To “piggy-back” just a bit on the article appearing in HousingWire online on November 21, by Trey Garrison,” Realtors don’t deserve 3% commissions?”, I not only take strong exception with the premise that real estate professionals should be paid less, I take it a step further regarding REO listing agents and brokers -- I submit that they deserve to be paid more.

Yes, you read that correctly: MORE.

One of the many interesting training techniques that have been used by business owners and managers over the years includes an exercise called, “A-Day-In-My-Shoes.” It is particularly effective for cross training employees to help them better understand other operating processes in the organization that they might not be involved in as yet, but may need to be at some point. But it is also a valuable tool in getting managers and line personnel to more fully appreciate what other people go through while performing their day-to-day tasks and responsibilities.

Without necessarily intending to, I am going through this process currently as it relates to REO management, marketing and disposition. And it is an eye-opening process, indeed, even for this longtime veteran of this industry.

I have had the privilege of serving in the mortgage servicing industry for more than 21 years. As an REO manager with national portfolios of thousands of properties derived from both prime and sub-prime loans, I accumulated a great deal of experience in all phases of REO disposition, from acquisition through closing. Although I had toured countless REOs with members of our REO broker networks and asset management outsource partners all across the country, and have always had tremendous respect for the hard work they did on behalf of my employers, I did not completely realize then just how hard they actually worked.

In my position as senior vice president-institutional services for RIO Software Solutions, I work remotely from an office within a real estate brokerage. It is a very successful real estate company co-owned by two real estate professionals. The managing broker has been an REO specialist for over 20 years. I am not just physically operating within this company; I am involved in day-to-day business activities in many ways. It is in this capacity that I have come to realize just how challenging it often is to be an REO listing agent serving multiple clients.

That is not to suggest in any way that being an REO listing agent or broker is too demanding or too challenging for veterans. On the contrary; I personally know and have known, hundreds of dedicated real estate professionals who have been in the REO sector for as long and longer than I have who literally wouldn’t want to have any other job on Earth. They see themselves as problem solvers.

That said, however, consider this: Almost all of the listing agents’ and brokers’ clients do business a little differently with respect to the following:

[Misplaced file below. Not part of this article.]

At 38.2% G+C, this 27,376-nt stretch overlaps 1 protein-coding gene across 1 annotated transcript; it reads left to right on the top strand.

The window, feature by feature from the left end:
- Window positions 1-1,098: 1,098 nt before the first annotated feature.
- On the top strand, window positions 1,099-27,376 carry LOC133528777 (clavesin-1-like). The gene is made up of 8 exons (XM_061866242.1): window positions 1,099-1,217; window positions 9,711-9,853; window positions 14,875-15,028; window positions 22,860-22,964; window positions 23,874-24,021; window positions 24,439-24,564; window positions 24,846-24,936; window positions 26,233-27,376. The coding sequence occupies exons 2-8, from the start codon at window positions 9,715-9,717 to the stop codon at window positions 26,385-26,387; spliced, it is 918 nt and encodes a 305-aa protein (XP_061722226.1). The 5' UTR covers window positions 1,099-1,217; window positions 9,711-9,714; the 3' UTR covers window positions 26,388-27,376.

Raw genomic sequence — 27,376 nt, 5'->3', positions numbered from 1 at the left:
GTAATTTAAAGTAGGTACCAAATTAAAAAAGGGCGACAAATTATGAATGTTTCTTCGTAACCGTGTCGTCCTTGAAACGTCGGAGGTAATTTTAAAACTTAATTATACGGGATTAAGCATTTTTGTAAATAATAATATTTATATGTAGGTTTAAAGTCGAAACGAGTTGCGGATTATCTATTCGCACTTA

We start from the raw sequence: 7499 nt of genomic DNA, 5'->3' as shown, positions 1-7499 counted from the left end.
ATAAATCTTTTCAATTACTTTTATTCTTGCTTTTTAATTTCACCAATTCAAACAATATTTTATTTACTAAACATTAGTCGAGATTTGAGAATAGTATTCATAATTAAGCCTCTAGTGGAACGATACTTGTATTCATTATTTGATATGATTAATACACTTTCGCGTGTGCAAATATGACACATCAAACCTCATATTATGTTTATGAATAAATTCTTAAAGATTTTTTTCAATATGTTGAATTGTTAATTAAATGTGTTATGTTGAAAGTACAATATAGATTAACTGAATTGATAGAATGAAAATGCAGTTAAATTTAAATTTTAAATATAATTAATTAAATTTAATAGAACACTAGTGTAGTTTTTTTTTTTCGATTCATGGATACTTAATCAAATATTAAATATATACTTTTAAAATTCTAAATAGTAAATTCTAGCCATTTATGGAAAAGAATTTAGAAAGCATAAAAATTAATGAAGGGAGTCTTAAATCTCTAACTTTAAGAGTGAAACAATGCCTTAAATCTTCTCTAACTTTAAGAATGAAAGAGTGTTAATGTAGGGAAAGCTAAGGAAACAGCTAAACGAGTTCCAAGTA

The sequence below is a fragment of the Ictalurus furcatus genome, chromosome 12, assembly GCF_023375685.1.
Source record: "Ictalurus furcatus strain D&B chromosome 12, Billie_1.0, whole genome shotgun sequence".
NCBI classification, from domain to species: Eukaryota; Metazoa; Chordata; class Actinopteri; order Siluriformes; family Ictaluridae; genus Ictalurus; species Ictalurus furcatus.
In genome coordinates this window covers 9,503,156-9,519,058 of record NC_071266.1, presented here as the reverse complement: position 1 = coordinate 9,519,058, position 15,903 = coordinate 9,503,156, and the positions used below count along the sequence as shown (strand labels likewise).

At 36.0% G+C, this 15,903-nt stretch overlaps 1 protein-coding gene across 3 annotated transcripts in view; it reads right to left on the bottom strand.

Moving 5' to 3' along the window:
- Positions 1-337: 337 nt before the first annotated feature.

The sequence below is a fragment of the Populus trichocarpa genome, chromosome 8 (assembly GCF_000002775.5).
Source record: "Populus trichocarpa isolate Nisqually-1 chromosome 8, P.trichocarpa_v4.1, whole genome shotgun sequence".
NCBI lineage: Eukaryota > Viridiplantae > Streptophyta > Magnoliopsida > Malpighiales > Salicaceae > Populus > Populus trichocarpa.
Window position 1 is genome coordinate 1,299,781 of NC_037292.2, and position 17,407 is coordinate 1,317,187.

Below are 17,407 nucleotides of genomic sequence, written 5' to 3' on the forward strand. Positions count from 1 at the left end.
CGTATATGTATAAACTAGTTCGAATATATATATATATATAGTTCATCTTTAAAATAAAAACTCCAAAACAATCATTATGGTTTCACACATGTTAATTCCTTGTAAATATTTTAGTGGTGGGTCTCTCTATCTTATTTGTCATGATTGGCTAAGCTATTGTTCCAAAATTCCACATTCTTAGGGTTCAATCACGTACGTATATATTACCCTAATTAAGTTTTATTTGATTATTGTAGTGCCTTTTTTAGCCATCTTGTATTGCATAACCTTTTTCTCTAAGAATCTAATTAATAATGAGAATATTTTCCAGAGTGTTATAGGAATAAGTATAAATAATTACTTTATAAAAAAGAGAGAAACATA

• Different expectations related to managing, marketing and disposing of properties
  • Different inventory tracking systems and portals must all be accessed via the internet, and while similar they have nuances that make them unique. Having to access the clients’ technology platform as well as one’s own software solution does complicate the process, despite the necessity for doing so.
  • Different score card criteria are used by different clients.

And the paperwork involved can be mind-boggling, as well, since again, there are different requirements from most clients. There are also broker price opinions that must be prepared and updated periodically. In order to do so properly, the MLS must be scoured to find the most appropriate sales and listing comparables. There are often weekly and monthly property inspections that must be performed, often in rural, outlying areas. 

Many times there are issues that require consultation with the asset manager from the client regarding offers and problems that arise with properties. And these asset managers are very busy, so it is sometimes likely to have to make more than one telephone call or send multiple emails when communicating about a single issue associated with properties.

But there is so much more, like dealing with code violations and homeowners associations, turning on and off utilities, being present at lock-outs, showing properties, answering inquiries over the telephone, dealing with buyers who insist on making FHA offers on properties that won’t qualify, receiving calls and texts at all hours of the night, and on and on.

No, real estate professionals are definitely NOT overpaid. And as for FISBOs, there is a reason why the vast majority of them become listings through a real estate professional – would you perform your own surgery?